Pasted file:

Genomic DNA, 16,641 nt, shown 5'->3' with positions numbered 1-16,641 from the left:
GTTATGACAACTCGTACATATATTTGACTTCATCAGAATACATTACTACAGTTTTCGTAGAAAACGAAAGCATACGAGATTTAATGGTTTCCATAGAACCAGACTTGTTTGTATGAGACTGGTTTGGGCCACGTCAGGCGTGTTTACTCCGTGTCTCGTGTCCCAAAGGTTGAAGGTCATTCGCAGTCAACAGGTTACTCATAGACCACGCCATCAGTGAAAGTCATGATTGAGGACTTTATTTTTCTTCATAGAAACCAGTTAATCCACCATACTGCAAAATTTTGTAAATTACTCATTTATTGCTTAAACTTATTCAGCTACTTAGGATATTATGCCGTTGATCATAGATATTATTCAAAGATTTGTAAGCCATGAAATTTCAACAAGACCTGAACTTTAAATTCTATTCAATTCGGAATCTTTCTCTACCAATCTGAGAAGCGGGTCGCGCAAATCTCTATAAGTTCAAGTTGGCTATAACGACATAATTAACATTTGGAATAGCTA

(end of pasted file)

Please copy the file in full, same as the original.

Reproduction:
Genomic DNA, 16,641 nt, shown 5'->3' with positions numbered 1-16,641 from the left:
GTTATGACAACTCGTACATATATTTGACTTCATCAGAATACATTACTACAGTTTTCGTAGAAAACGAAAGCATACGAGATTTAATGGTTTCCATAGAACCAGACTTGTTTGTATGAGACTGGTTTGGGCCACGTCAGGCGTGTTTACTCCGTGTCTCGTGTCCCAAAGGTTGAAGGTCATTCGCAGTCAACAGGTTACTCATAGACCACGCCATCAGTGAAAGTCATGATTGAGGACTTTATTTTTCTTCATAGAAACCAGTTAATCCACCATACTGCAAAATTTTGTAAATTACTCATTTATTGCTTAAACTTATTCAGCTACTTAGGATATTATGCCGTTGATCATAGATATTATTCAAAGATTTGTAAGCCATGAAATTTCAACAAGACCTGAACTTTAAATTCTATTCAATTCGGAATCTTTCTCTACCAATCTGAGAAGCGGGTCGCGCAAATCTCTATAAGTTCAAGTTGGCTATAACGACATAATTAACATTTGGAATAGCTA